Propaganda (From Latin 'propagare' meaning 'to spread' or 'to propagate') is a deliberate spreading of information, often biased or misleading, with the aim to purposefully change or affirm the opinion of the public. In the era of the Slovak State, the regime used all known media for propaganda - radio, film, newspapers, magazines but also village message boards and local information points.
Monitoring of the information channels was a task for the Propaganda Office, created according to the German model and managed under the supervision of German consultants. One of the basic tools of propaganda is the creation of an image of the enemy. In the case of the Slovak State, this meant the image of the "eternal" Jew who will "never change" and who is constantly plotting to take over the world.
Anti-Semitic propaganda, which served as a cover for Hitler's own aggressive politics, was presented to the Slovak people during the deportations on a daily basis in various forms - through print, radio, newsreels shown before movies, posters, flyers but also stickers on bags of flour and sugar.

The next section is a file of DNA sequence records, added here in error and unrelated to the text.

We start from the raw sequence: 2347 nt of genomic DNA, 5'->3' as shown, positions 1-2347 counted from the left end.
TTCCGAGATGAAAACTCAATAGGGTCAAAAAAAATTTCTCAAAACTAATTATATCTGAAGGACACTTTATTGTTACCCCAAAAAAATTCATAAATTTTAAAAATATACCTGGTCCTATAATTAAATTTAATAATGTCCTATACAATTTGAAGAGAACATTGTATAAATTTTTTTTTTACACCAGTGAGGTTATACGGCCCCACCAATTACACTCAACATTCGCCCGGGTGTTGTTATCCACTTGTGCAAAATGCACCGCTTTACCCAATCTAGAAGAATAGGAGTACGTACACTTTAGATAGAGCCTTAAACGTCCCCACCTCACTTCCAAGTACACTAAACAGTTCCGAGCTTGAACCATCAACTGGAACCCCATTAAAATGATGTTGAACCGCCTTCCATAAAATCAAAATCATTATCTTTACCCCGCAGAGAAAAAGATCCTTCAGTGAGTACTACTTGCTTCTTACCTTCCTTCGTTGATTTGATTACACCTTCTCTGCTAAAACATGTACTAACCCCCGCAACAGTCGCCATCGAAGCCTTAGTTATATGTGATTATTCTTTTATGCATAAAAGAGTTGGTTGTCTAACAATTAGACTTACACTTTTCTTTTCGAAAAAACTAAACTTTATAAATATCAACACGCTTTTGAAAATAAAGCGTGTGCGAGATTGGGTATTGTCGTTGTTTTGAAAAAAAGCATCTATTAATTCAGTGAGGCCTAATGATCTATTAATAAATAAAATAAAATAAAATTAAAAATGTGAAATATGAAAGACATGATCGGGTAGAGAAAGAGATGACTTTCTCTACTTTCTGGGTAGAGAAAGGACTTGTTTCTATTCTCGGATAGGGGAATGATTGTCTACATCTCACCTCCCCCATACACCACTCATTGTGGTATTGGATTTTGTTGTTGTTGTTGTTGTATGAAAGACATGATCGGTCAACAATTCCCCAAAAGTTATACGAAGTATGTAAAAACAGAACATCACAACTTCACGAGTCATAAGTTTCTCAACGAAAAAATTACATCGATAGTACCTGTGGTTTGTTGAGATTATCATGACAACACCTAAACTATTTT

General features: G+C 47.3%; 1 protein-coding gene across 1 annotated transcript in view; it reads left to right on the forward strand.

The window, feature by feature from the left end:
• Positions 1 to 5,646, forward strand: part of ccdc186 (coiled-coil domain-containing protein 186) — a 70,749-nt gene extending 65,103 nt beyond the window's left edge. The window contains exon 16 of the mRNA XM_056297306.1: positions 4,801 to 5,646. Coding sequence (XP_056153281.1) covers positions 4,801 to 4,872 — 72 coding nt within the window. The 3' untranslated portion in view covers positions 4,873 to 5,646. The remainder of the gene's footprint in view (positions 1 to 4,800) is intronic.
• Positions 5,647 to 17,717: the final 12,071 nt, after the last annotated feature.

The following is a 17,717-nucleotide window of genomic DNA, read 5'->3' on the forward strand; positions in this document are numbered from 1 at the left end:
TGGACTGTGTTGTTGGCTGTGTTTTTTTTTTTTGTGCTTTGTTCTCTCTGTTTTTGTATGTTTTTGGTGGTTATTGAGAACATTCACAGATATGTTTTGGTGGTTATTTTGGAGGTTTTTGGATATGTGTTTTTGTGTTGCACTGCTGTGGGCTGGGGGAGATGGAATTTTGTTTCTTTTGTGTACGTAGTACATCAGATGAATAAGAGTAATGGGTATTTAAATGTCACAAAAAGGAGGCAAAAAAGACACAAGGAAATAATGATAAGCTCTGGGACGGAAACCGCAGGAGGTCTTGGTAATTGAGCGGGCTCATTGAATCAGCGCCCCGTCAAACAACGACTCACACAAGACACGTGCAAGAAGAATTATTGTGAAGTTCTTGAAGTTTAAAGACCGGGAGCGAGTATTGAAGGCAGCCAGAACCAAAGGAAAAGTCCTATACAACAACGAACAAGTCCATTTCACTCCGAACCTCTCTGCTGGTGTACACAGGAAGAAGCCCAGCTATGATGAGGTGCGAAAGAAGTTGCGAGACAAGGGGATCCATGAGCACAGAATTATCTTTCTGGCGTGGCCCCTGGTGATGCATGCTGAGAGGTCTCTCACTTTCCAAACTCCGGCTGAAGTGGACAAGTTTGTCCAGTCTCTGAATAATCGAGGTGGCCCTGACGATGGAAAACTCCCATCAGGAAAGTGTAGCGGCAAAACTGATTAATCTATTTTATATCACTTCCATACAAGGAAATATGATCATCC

In response to developments in the war, the Jewish enemy was joined by several other stereotypical enemies (Czechs, Bolsheviks, rich upstarts, insurgents...).
Caricatures from the Populist Newspaper
News that did not align with the official account of events, was spread through alternative sources like foreign radio stations (mainly from London and Moscow), flyers and the so-called “whispering campaign”. A person could easily end up in Ilava internment camp on suspicion of spreading such information.
(Source: Dream x Reality Catalogue, Petra Hanáková text: Art - State - Propaganda, p51)